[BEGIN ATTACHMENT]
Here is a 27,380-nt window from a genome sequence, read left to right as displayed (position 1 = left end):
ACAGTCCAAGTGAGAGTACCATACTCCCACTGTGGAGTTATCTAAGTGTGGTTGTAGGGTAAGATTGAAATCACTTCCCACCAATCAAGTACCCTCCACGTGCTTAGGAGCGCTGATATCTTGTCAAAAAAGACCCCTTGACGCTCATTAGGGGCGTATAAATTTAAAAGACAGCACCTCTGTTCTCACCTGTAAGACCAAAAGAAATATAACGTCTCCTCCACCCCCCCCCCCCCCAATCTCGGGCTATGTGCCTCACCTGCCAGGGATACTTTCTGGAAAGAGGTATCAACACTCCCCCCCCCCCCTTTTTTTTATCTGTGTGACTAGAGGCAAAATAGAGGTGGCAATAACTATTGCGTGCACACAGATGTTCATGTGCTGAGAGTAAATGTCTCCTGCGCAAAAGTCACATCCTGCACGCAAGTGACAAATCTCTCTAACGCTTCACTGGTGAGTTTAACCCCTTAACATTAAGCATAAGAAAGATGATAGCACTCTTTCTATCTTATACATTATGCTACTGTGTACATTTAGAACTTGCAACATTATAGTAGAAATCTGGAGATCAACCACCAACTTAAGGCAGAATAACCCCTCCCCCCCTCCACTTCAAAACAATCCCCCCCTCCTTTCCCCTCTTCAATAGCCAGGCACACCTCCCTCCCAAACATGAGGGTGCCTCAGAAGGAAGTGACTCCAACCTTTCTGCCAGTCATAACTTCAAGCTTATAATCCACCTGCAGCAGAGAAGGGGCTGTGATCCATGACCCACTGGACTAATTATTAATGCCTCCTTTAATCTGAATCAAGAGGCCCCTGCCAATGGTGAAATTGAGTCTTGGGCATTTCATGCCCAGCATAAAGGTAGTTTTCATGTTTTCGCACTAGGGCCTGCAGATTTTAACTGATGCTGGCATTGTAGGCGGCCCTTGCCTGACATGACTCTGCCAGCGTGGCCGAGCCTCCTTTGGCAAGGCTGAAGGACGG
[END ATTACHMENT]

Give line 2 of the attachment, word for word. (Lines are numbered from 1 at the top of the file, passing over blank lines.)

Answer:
ACAGTCCAAGTGAGAGTACCATACTCCCACTGTGGAGTTATCTAAGTGTGGTTGTAGGGTAAGATTGAAATCACTTCCCACCAATCAAGTACCCTCCACGTGCTTAGGAGCGCTGATATCTTGTCAAAAAAGACCCCTTGACGCTCATTAGGGGCGTATAAATTTAAAAGACAGCACCTCTGTTCTCACCTGTAAGACCAAAAGAAATATAACGTCTCCTCCACCCCCCCCCCCCCCAATCTCGGGCTATGTGCCTCACCTGCCAGGGATACTTTCTGGAAAGAGGTATCAACACTCCCCCCCCCCCCTTTTTTTTATCTGTGTGACTAGAGGCAAAATAGAGGTGGCAATAACTATTGCGTGCACACAGATGTTCATGTGCTGAGAGTAAATGTCTCCTGCGCAAAAGTCACATCCTGCACGCAAGTGACAAATCTCTCTAACGCTTCACTGGTGAGTTTAACCCCTTAACATTAAGCATAAGAAAGATGATAGCACTCTTTCTATCTTATACATTATGCTACTGTGTACATTTAGAACTTGCAACATTATAGTAGAAATCTGGAGATCAACCACCAACTTAAGGCAGAATAACCCCTCCCCCCCTCCACTTCAAAACAATCCCCCCCTCCTTTCCCCTCTTCAATAGCCAGGCACACCTCCCTCCCAAACATGAGGGTGCCTCAGAAGGAAGTGACTCCAACCTTTCTGCCAGTCATAACTTCAAGCTTATAATCCACCTGCAGCAGAGAAGGGGCTGTGATCCATGACCCACTGGACTAATTATTAATGCCTCCTTTAATCTGAATCAAGAGGCCCCTGCCAATGGTGAAATTGAGTCTTGGGCATTTCATGCCCAGCATAAAGGTAGTTTTCATGTTTTCGCACTAGGGCCTGCAGATTTTAACTGATGCTGGCATTGTAGGCGGCCCTTGCCTGACATGACTCTGCCAGCGTGGCCGAGCCTCCTTTGGCAAGGCTGAAGGACGG